ii. Dr. Goldberg.

Dr. Goldberg, like Dr. Flomenbaum, testified to factual findings contained in the autopsy report prepared by Dr. Philip.[16] Like Dr. Flomenbaum’s testimony, this constituted testimonial hearsay, violated the defendant’s right of confrontation, and should not have been admitted.[17] Nardi, 452 Mass. at 391-394. There is no need to address this aspect of Dr. Goldberg’s testimony separately. The defendant also contends, however, that Dr. Goldberg’s testimony concerning the contents of “studies” not in evidence similarly violated the defendant’s right to confrontation. During direct examination, Dr. Goldberg testified that she reviewed several records and documents pertaining to the victim, including all the medical records from the medical examiner’s office; the victim’s pediatric records from his primary care physician; hospital records from Charlton Memorial Hospital; photographs from the autopsy of the victim; a witness statement from a detective; and a document prepared by the witness’s colleague, Dr. Carole Jenny, and references cited in it. Dr. Goldberg offered several opinions concerning the cause of the abdominal injuries that the victim suffered, whether the cause of the victim’s injuries could have been caused by a stairway fall, and the amount of force that would have been required to inflict the victim’s injuries. The judge, not the prosecutor, then asked the witness to provide the basis of her opinion that the victim’s injuries were inconsistent with a fall down stairs. She answered that her opinion was based on her clinical experience as well as her review of medical literature and, in a separate question posed by the prosecutor, described the substance of information contained in that literature.

We disagree with the defendant’s assertion that Dr. Goldberg’s testimony concerning the content of the literature she reviewed constituted a confrontation clause violation. The studies to which she testified were not testimonial. See Commonwealth v. Gonsalves, 445 Mass. at 3. Nevertheless, the testimony relating to the contents of the studies constituted hearsay, and was inadmissible on direct examination. See, e.g., Commonwealth v. McNickles, 434 Mass. 839, 857 (2001) (“an expert witness may not, on direct examination, present the specifics of hearsay information on which she has relied in reaching her opinion”). See also Mass. G. Evid. §§ 802, 803(18)(B) (2010).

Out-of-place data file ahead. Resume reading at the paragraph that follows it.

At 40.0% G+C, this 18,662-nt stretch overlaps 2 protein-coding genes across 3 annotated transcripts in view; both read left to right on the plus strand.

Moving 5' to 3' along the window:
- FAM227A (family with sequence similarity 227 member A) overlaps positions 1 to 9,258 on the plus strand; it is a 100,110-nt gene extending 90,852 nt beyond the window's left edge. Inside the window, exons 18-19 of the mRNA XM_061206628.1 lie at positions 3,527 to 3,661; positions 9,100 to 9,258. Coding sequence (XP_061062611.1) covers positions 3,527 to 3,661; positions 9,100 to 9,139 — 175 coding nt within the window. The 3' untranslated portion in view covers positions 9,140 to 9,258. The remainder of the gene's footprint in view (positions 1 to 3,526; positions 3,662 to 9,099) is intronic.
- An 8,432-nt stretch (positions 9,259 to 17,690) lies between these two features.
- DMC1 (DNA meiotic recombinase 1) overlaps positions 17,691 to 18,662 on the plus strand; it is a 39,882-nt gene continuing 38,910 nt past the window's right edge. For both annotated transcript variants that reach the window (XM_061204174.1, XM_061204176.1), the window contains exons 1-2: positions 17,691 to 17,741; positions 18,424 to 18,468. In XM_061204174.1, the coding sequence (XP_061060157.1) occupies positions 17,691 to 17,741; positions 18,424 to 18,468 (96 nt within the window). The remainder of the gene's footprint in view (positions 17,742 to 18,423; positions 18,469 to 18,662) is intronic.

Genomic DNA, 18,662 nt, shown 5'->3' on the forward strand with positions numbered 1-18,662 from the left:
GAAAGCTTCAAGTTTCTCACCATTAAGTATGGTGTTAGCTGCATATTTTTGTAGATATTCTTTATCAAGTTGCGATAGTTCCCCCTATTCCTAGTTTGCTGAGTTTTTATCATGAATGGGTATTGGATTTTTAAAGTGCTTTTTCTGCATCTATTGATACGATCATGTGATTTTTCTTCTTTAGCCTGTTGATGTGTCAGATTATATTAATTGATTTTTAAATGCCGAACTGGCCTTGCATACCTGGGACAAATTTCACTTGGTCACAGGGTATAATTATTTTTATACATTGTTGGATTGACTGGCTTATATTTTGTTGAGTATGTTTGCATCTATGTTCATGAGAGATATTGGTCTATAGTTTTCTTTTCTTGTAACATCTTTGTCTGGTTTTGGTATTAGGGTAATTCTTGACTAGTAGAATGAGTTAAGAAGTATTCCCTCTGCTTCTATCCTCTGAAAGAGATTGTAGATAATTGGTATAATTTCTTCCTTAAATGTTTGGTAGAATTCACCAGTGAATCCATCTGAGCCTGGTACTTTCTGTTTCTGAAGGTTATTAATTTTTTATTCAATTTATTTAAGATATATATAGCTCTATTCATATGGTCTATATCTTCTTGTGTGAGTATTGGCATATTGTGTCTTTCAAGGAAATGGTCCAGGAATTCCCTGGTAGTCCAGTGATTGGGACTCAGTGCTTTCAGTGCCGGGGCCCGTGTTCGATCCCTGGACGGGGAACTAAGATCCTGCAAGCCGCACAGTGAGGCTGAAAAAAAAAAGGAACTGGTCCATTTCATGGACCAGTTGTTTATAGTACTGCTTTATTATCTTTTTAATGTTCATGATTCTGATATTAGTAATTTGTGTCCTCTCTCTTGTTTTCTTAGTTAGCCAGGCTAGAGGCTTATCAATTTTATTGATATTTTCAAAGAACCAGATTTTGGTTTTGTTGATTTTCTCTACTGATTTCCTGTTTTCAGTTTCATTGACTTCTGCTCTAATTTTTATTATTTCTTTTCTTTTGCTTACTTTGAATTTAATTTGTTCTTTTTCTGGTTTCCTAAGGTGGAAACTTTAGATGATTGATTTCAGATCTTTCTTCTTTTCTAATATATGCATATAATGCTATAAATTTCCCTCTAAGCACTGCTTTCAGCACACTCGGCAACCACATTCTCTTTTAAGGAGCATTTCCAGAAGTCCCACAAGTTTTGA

b. Involuntary statements admitted at trial.

On October 21, 2003, the second day on which the defendant was interviewed by police officers concerning the victim’s death, he admitted to tossing a plastic shark to get the victim to turn around when he was in the corner, but added that he was sure the shark did not hit the victim in the face; that the shark may have hit the victim’s leg or hip; and that “it wasn’t anything big.” In ruling on the defendant’s motion to suppress statements he made to police during his two interrogations, the motion judge determined that these statements of the defendant concerning the toy shark were made involuntarily, and granted the defendant’s motion to exclude them from introduction in evidence at trial.

During trial, however, the defendant’s admission to throwing the toy shark was introduced through the testimony of Chief Joseph Ferreira of the Somerset police department. During cross-examination, defense counsel, in an effort to support the position that the police investigation was prematurely focused on the defendant, suggested that the police did not learn any new information from their second interview of the defendant on October 21. Ferreira responded, “That’s not correct,” and stated that the officers did receive additional information, some of which further incriminated the defendant. During redirect examination, the prosecutor informed the judge at a sidebar conference that the additional information alluded to during cross-examination included the suppressed statements concerning the toy shark, and asked that, in the circumstances opened by defense counsel, he be able to ask the witness what the new information was. The judge agreed, and the witness thereafter testified, “We learned that [the defendant] said that when he had put [the victim] in the corner, that he threw a shark at his face and cut his lip. A rubber shark.” On appeal, the defendant argues that the introduction of this testimony was constitutional error and that it requires a reversal of both of his convictions.

The SJC agreed with the defendant that the use of his involuntary statement at trial constituted constitutional error. See Arizona v. Fulminante, 499 U.S. 279, 306-312 (1991). Having been found involuntary by the motion judge, the defendant’s statements concerning the toy shark were not “the product of a rational intellect and a free will,” Mincey v. Arizona, 437 U.S. 385, 398 (1978), quoting Townsend v. Sain, 372 U.S. 293, 307 (1963), and should not have been used against him.[22] See Mincey v. Arizona, supra, quoting Jackson v. Denno, 378 U.S. 368, 376 (1964) (“any criminal trial use against a defendant of his involuntary statement is a denial of due process of law” [emphasis in original] ).